Turning to Iraq.  McClatchy's Hussein Kadhim noted Saturday, "Today , Sahwa ( Awaking ) council members in Hour Rijab in Doura found 30 unidentified dead bodies in a deserted house in the area which were transferred to A Shiite mosque first then to Doura police station. - Police found ( 4 ) unidentified dead bodies in the following neighborhoods in Baghdad : ( 2 ) two were found in west Baghdad ( Karkh bank ) ; 1 in Doura and 1 in Amil. While ( 2 ) bodies were found in east Baghdad ( Risafa bank ) 1 in Sadr city and Suleikh."  On Sunday,  China's Xinhau reported the second attack in two weeks on officials with Iraq's Finance Ministry when the vice-finance minister's convoy was attacking in Baghdad with a roadside bomb that claimed the lives of 5 civilians and left nine more wounded as well as wounding one of the vice-finance minister Salman Mgotar's bodyguards.  In Baghdad.  It's important to repeat that: "In Baghdad."  The reason it's important is that it's time to for the press to make like Moondoggie, grab their boogie boards and ride the latest wave of Operation Happy Talk. First to paddle out, Cara  Buckley and War Pornographer Michael R. Gordon (New York Times) explaining that US military flacks are saying violent attacks are down while then noting "But since the source for the data is American military reports, and not the Iraqi government, the figures do not provie an exhaustive measure of sectarian violence."  While spitting out the press releases they're fed, the two refuse to acknowledge that had the 'security' so 'improved' they'd be able to travel in and out of the Green Zone without either the paper's team of black-shirted bodygaurds or a military escort.  For the record, they cannot.  To cover their own butts (Gordo's got a lot to cover), they tack on: "Even as military officials announced the figures, Iraq had one of its deadliest days in weeks, with at least 22 people killed."  Apparently having paddled out too far from shore to hear that warning call, Tina Susman (Los Angeles Times) so desperate to stay ahead of the curl, she misses that basic point in a report she files this morning ignoring the violence to tell readers that the worst is over.  Save it for after the pig roasting lua, Tina, when it's time to for a group sing-along to "Morning Has Broken."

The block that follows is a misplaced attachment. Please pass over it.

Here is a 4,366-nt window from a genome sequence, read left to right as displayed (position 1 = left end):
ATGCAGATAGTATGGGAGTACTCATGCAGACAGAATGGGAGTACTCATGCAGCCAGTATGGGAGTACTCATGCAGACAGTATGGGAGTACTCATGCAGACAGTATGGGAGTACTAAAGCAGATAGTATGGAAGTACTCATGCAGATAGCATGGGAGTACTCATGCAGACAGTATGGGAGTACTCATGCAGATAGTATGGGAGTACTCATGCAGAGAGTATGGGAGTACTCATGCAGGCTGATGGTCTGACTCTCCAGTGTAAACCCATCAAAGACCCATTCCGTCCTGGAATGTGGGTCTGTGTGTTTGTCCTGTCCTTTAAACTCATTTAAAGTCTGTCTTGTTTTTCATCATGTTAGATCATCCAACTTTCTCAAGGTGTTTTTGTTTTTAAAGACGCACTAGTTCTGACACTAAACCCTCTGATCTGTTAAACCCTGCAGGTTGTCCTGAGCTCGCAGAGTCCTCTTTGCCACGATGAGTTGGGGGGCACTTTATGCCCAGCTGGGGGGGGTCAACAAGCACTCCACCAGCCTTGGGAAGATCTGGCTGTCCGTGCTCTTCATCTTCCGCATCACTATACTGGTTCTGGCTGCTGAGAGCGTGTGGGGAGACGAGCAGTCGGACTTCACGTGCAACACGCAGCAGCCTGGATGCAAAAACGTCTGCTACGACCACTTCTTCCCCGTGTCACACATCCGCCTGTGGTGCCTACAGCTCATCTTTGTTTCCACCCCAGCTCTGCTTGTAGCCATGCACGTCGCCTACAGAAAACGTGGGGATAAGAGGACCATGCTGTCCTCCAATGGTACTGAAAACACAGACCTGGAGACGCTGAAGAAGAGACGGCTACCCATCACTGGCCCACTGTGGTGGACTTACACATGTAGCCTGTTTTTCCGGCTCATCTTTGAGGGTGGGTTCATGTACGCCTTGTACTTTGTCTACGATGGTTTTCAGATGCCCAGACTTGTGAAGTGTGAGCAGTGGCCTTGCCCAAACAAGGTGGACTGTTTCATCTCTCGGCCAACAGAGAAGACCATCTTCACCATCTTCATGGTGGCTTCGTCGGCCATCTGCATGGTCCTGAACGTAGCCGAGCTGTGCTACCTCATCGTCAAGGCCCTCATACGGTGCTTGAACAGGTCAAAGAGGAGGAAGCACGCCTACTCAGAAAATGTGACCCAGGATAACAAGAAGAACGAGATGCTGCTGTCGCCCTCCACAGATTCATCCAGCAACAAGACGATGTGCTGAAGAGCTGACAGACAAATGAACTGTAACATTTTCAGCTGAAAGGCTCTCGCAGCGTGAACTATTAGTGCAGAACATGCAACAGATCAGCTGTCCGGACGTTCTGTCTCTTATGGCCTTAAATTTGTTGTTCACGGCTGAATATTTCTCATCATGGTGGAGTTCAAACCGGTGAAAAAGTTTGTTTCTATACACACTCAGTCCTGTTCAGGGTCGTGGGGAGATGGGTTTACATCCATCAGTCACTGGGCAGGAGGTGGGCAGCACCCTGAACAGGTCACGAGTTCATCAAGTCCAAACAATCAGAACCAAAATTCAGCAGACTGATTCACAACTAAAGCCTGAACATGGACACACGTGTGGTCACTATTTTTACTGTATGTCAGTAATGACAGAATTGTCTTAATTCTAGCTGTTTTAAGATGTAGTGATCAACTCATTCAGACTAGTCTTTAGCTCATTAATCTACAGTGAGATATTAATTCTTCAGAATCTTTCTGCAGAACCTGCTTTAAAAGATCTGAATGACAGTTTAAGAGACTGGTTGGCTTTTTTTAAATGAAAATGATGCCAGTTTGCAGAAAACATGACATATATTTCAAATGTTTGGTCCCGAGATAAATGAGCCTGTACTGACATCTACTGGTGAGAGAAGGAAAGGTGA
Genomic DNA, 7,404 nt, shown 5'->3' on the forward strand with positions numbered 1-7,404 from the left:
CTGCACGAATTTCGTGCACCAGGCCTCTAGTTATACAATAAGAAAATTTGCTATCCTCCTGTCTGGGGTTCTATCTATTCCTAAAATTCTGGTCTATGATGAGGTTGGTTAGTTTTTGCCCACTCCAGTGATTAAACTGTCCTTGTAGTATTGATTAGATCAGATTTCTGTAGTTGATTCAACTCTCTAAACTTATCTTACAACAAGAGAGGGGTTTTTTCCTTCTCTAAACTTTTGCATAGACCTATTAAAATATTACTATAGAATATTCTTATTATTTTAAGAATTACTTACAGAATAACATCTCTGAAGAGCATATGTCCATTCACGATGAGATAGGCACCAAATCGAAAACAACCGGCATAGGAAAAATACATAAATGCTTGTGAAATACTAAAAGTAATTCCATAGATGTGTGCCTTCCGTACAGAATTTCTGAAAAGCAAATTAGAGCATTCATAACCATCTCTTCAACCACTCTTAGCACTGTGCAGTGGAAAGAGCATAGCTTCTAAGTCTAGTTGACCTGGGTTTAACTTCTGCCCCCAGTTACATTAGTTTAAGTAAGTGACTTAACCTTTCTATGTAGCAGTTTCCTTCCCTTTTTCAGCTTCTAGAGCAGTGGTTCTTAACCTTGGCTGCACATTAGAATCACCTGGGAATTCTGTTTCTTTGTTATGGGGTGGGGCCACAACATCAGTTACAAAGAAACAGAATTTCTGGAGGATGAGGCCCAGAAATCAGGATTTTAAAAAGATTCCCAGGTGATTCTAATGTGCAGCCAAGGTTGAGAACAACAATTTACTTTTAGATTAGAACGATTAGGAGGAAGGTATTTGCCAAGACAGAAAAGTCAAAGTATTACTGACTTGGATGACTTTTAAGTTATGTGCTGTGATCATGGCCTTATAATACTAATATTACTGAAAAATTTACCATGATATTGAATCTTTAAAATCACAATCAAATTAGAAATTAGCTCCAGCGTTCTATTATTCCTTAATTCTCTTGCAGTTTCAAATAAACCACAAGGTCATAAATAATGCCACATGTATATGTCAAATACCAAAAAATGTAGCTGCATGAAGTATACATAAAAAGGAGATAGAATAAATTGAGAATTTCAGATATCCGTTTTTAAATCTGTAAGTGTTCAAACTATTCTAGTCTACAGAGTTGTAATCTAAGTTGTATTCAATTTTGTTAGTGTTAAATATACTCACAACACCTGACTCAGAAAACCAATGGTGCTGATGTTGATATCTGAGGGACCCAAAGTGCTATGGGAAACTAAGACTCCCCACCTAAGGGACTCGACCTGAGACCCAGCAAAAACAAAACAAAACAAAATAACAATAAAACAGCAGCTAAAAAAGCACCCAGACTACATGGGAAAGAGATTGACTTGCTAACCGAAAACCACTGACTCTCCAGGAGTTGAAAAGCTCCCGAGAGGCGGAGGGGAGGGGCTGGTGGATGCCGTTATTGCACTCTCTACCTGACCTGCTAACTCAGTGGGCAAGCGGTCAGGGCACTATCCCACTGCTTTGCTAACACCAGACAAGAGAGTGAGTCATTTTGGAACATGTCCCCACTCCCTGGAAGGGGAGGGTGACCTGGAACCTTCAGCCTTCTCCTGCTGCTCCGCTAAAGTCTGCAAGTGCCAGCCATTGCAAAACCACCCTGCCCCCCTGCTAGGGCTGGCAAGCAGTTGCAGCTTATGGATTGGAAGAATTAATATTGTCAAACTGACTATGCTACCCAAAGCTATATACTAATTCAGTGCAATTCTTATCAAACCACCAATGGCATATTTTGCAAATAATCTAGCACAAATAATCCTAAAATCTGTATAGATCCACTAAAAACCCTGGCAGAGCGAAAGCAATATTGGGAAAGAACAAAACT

Susman does find the time to mention what AP reported this morning, that Iraq's Olympic soccer team is minus three members and an assistant coach -- all of whom are now "seeking asylum in Australia" after vanishing "at dawn Sunday from the home of colleagues in Australia, where they were staying after playing Australia's Olympic team."  Olympic defectors?  It's all very cold war.